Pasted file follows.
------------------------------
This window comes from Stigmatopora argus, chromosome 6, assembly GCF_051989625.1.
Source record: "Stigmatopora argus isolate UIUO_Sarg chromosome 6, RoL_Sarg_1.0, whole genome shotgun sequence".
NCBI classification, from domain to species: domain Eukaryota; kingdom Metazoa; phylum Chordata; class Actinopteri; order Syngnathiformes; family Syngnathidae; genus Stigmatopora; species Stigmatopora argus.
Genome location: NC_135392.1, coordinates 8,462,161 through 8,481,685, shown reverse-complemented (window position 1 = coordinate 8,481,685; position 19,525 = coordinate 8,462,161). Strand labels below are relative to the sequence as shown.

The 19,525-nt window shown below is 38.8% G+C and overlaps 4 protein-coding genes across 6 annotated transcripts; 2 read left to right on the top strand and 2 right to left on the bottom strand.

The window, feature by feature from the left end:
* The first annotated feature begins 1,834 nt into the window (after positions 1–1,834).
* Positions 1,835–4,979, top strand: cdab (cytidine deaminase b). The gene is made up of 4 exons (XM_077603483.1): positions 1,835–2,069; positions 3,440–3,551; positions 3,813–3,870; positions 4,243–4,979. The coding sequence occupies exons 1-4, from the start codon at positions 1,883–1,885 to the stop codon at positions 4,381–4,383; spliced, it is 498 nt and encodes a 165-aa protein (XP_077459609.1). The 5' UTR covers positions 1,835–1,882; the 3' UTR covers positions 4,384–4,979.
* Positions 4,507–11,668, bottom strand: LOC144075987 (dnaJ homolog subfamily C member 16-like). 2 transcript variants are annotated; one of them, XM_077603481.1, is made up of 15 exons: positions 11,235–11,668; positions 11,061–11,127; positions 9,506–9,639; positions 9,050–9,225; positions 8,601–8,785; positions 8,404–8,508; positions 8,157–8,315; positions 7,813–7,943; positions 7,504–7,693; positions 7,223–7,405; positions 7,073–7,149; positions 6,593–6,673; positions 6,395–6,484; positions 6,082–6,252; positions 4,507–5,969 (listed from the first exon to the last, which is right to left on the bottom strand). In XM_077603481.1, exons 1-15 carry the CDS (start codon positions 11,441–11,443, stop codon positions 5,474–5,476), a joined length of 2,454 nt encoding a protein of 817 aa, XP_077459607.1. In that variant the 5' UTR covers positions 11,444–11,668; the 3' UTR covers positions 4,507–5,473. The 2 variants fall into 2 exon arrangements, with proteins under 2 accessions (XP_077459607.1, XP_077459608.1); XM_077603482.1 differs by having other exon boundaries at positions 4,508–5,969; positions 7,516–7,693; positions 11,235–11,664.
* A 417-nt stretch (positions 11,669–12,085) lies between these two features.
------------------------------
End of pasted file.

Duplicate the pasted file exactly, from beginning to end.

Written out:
This window comes from Stigmatopora argus, chromosome 6, assembly GCF_051989625.1.
Source record: "Stigmatopora argus isolate UIUO_Sarg chromosome 6, RoL_Sarg_1.0, whole genome shotgun sequence".
NCBI classification, from domain to species: domain Eukaryota; kingdom Metazoa; phylum Chordata; class Actinopteri; order Syngnathiformes; family Syngnathidae; genus Stigmatopora; species Stigmatopora argus.
Genome location: NC_135392.1, coordinates 8,462,161 through 8,481,685, shown reverse-complemented (window position 1 = coordinate 8,481,685; position 19,525 = coordinate 8,462,161). Strand labels below are relative to the sequence as shown.

The 19,525-nt window shown below is 38.8% G+C and overlaps 4 protein-coding genes across 6 annotated transcripts; 2 read left to right on the top strand and 2 right to left on the bottom strand.

The window, feature by feature from the left end:
* The first annotated feature begins 1,834 nt into the window (after positions 1–1,834).
* Positions 1,835–4,979, top strand: cdab (cytidine deaminase b). The gene is made up of 4 exons (XM_077603483.1): positions 1,835–2,069; positions 3,440–3,551; positions 3,813–3,870; positions 4,243–4,979. The coding sequence occupies exons 1-4, from the start codon at positions 1,883–1,885 to the stop codon at positions 4,381–4,383; spliced, it is 498 nt and encodes a 165-aa protein (XP_077459609.1). The 5' UTR covers positions 1,835–1,882; the 3' UTR covers positions 4,384–4,979.
* Positions 4,507–11,668, bottom strand: LOC144075987 (dnaJ homolog subfamily C member 16-like). 2 transcript variants are annotated; one of them, XM_077603481.1, is made up of 15 exons: positions 11,235–11,668; positions 11,061–11,127; positions 9,506–9,639; positions 9,050–9,225; positions 8,601–8,785; positions 8,404–8,508; positions 8,157–8,315; positions 7,813–7,943; positions 7,504–7,693; positions 7,223–7,405; positions 7,073–7,149; positions 6,593–6,673; positions 6,395–6,484; positions 6,082–6,252; positions 4,507–5,969 (listed from the first exon to the last, which is right to left on the bottom strand). In XM_077603481.1, exons 1-15 carry the CDS (start codon positions 11,441–11,443, stop codon positions 5,474–5,476), a joined length of 2,454 nt encoding a protein of 817 aa, XP_077459607.1. In that variant the 5' UTR covers positions 11,444–11,668; the 3' UTR covers positions 4,507–5,473. The 2 variants fall into 2 exon arrangements, with proteins under 2 accessions (XP_077459607.1, XP_077459608.1); XM_077603482.1 differs by having other exon boundaries at positions 4,508–5,969; positions 7,516–7,693; positions 11,235–11,664.
* A 417-nt stretch (positions 11,669–12,085) lies between these two features.